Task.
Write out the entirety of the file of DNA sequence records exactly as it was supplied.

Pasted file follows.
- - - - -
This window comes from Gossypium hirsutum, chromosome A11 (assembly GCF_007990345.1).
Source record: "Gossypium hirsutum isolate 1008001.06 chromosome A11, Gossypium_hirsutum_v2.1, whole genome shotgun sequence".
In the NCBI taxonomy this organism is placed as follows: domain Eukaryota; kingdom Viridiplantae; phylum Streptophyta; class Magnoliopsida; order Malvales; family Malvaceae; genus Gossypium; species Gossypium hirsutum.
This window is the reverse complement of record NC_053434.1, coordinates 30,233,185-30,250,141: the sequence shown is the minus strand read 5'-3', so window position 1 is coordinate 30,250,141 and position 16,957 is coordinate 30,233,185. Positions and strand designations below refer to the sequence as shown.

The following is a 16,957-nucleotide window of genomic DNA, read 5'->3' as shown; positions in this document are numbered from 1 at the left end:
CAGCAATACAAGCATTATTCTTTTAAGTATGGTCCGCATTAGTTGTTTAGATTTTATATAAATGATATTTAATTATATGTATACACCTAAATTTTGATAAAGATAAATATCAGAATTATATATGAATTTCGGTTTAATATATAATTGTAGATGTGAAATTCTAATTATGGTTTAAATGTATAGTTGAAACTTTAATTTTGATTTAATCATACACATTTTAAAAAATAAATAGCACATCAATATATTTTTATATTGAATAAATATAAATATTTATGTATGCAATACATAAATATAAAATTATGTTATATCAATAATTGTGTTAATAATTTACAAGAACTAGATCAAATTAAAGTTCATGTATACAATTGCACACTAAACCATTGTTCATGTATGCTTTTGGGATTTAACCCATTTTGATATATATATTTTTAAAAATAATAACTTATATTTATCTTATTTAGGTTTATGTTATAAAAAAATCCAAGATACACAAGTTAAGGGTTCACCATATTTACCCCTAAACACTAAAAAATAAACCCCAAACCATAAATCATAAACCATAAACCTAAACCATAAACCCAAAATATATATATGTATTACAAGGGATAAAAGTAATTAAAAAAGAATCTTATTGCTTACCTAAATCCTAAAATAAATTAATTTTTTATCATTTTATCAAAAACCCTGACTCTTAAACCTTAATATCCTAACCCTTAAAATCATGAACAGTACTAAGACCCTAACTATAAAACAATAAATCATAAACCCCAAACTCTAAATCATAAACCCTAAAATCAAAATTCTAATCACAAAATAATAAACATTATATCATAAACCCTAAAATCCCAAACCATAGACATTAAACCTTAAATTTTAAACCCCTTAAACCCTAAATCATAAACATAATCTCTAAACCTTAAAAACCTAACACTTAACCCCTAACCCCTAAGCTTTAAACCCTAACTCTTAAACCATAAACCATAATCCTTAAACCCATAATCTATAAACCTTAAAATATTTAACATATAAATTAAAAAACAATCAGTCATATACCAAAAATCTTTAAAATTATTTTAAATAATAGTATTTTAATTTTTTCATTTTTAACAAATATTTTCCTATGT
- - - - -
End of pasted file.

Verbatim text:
This window comes from Gossypium hirsutum, chromosome A11 (assembly GCF_007990345.1).
Source record: "Gossypium hirsutum isolate 1008001.06 chromosome A11, Gossypium_hirsutum_v2.1, whole genome shotgun sequence".
In the NCBI taxonomy this organism is placed as follows: domain Eukaryota; kingdom Viridiplantae; phylum Streptophyta; class Magnoliopsida; order Malvales; family Malvaceae; genus Gossypium; species Gossypium hirsutum.
This window is the reverse complement of record NC_053434.1, coordinates 30,233,185-30,250,141: the sequence shown is the minus strand read 5'-3', so window position 1 is coordinate 30,250,141 and position 16,957 is coordinate 30,233,185. Positions and strand designations below refer to the sequence as shown.

The following is a 16,957-nucleotide window of genomic DNA, read 5'->3' as shown; positions in this document are numbered from 1 at the left end:
CAGCAATACAAGCATTATTCTTTTAAGTATGGTCCGCATTAGTTGTTTAGATTTTATATAAATGATATTTAATTATATGTATACACCTAAATTTTGATAAAGATAAATATCAGAATTATATATGAATTTCGGTTTAATATATAATTGTAGATGTGAAATTCTAATTATGGTTTAAATGTATAGTTGAAACTTTAATTTTGATTTAATCATACACATTTTAAAAAATAAATAGCACATCAATATATTTTTATATTGAATAAATATAAATATTTATGTATGCAATACATAAATATAAAATTATGTTATATCAATAATTGTGTTAATAATTTACAAGAACTAGATCAAATTAAAGTTCATGTATACAATTGCACACTAAACCATTGTTCATGTATGCTTTTGGGATTTAACCCATTTTGATATATATATTTTTAAAAATAATAACTTATATTTATCTTATTTAGGTTTATGTTATAAAAAAATCCAAGATACACAAGTTAAGGGTTCACCATATTTACCCCTAAACACTAAAAAATAAACCCCAAACCATAAATCATAAACCATAAACCTAAACCATAAACCCAAAATATATATATGTATTACAAGGGATAAAAGTAATTAAAAAAGAATCTTATTGCTTACCTAAATCCTAAAATAAATTAATTTTTTATCATTTTATCAAAAACCCTGACTCTTAAACCTTAATATCCTAACCCTTAAAATCATGAACAGTACTAAGACCCTAACTATAAAACAATAAATCATAAACCCCAAACTCTAAATCATAAACCCTAAAATCAAAATTCTAATCACAAAATAATAAACATTATATCATAAACCCTAAAATCCCAAACCATAGACATTAAACCTTAAATTTTAAACCCCTTAAACCCTAAATCATAAACATAATCTCTAAACCTTAAAAACCTAACACTTAACCCCTAACCCCTAAGCTTTAAACCCTAACTCTTAAACCATAAACCATAATCCTTAAACCCATAATCTATAAACCTTAAAATATTTAACATATAAATTAAAAAACAATCAGTCATATACCAAAAATCTTTAAAATTATTTTAAATAATAGTATTTTAATTTTTTCATTTTTAACAAATATTTTCCTATGT